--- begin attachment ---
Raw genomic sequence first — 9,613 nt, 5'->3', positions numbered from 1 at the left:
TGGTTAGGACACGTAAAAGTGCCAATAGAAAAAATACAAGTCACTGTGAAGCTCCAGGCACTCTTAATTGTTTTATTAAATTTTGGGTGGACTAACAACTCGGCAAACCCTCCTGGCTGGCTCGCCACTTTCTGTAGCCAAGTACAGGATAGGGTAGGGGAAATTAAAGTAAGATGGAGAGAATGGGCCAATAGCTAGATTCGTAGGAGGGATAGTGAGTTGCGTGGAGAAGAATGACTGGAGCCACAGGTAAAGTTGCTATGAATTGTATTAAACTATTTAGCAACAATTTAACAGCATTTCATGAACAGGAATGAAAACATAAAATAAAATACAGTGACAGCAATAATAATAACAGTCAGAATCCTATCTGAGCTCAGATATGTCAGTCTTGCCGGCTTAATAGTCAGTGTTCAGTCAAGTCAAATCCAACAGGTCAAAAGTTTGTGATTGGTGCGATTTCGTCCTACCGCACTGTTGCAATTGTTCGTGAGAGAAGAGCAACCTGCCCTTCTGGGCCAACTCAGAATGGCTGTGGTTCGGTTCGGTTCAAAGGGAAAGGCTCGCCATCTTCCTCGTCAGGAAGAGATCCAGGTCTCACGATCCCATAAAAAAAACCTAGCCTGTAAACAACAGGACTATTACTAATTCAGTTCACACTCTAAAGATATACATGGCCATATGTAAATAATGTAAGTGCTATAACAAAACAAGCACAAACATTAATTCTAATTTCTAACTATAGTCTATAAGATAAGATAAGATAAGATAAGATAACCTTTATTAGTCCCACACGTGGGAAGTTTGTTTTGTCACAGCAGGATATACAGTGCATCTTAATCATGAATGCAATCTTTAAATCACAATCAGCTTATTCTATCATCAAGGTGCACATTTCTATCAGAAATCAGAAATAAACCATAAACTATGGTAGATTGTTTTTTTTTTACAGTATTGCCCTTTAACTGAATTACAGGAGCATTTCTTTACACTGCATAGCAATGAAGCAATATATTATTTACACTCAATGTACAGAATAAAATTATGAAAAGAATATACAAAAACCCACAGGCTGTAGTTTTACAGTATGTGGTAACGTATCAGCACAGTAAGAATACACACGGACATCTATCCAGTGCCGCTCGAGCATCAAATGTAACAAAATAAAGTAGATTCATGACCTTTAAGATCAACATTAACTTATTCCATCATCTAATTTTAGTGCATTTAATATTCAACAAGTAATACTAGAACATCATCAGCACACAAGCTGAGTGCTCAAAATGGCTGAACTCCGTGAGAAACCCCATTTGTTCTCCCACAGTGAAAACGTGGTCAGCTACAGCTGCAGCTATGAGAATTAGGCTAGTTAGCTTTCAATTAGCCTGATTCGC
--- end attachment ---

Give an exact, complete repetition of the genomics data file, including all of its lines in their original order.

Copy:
Raw genomic sequence first — 9,613 nt, 5'->3', positions numbered from 1 at the left:
TGGTTAGGACACGTAAAAGTGCCAATAGAAAAAATACAAGTCACTGTGAAGCTCCAGGCACTCTTAATTGTTTTATTAAATTTTGGGTGGACTAACAACTCGGCAAACCCTCCTGGCTGGCTCGCCACTTTCTGTAGCCAAGTACAGGATAGGGTAGGGGAAATTAAAGTAAGATGGAGAGAATGGGCCAATAGCTAGATTCGTAGGAGGGATAGTGAGTTGCGTGGAGAAGAATGACTGGAGCCACAGGTAAAGTTGCTATGAATTGTATTAAACTATTTAGCAACAATTTAACAGCATTTCATGAACAGGAATGAAAACATAAAATAAAATACAGTGACAGCAATAATAATAACAGTCAGAATCCTATCTGAGCTCAGATATGTCAGTCTTGCCGGCTTAATAGTCAGTGTTCAGTCAAGTCAAATCCAACAGGTCAAAAGTTTGTGATTGGTGCGATTTCGTCCTACCGCACTGTTGCAATTGTTCGTGAGAGAAGAGCAACCTGCCCTTCTGGGCCAACTCAGAATGGCTGTGGTTCGGTTCGGTTCAAAGGGAAAGGCTCGCCATCTTCCTCGTCAGGAAGAGATCCAGGTCTCACGATCCCATAAAAAAAACCTAGCCTGTAAACAACAGGACTATTACTAATTCAGTTCACACTCTAAAGATATACATGGCCATATGTAAATAATGTAAGTGCTATAACAAAACAAGCACAAACATTAATTCTAATTTCTAACTATAGTCTATAAGATAAGATAAGATAAGATAAGATAACCTTTATTAGTCCCACACGTGGGAAGTTTGTTTTGTCACAGCAGGATATACAGTGCATCTTAATCATGAATGCAATCTTTAAATCACAATCAGCTTATTCTATCATCAAGGTGCACATTTCTATCAGAAATCAGAAATAAACCATAAACTATGGTAGATTGTTTTTTTTTTACAGTATTGCCCTTTAACTGAATTACAGGAGCATTTCTTTACACTGCATAGCAATGAAGCAATATATTATTTACACTCAATGTACAGAATAAAATTATGAAAAGAATATACAAAAACCCACAGGCTGTAGTTTTACAGTATGTGGTAACGTATCAGCACAGTAAGAATACACACGGACATCTATCCAGTGCCGCTCGAGCATCAAATGTAACAAAATAAAGTAGATTCATGACCTTTAAGATCAACATTAACTTATTCCATCATCTAATTTTAGTGCATTTAATATTCAACAAGTAATACTAGAACATCATCAGCACACAAGCTGAGTGCTCAAAATGGCTGAACTCCGTGAGAAACCCCATTTGTTCTCCCACAGTGAAAACGTGGTCAGCTACAGCTGCAGCTATGAGAATTAGGCTAGTTAGCTTTCAATTAGCCTGATTCGC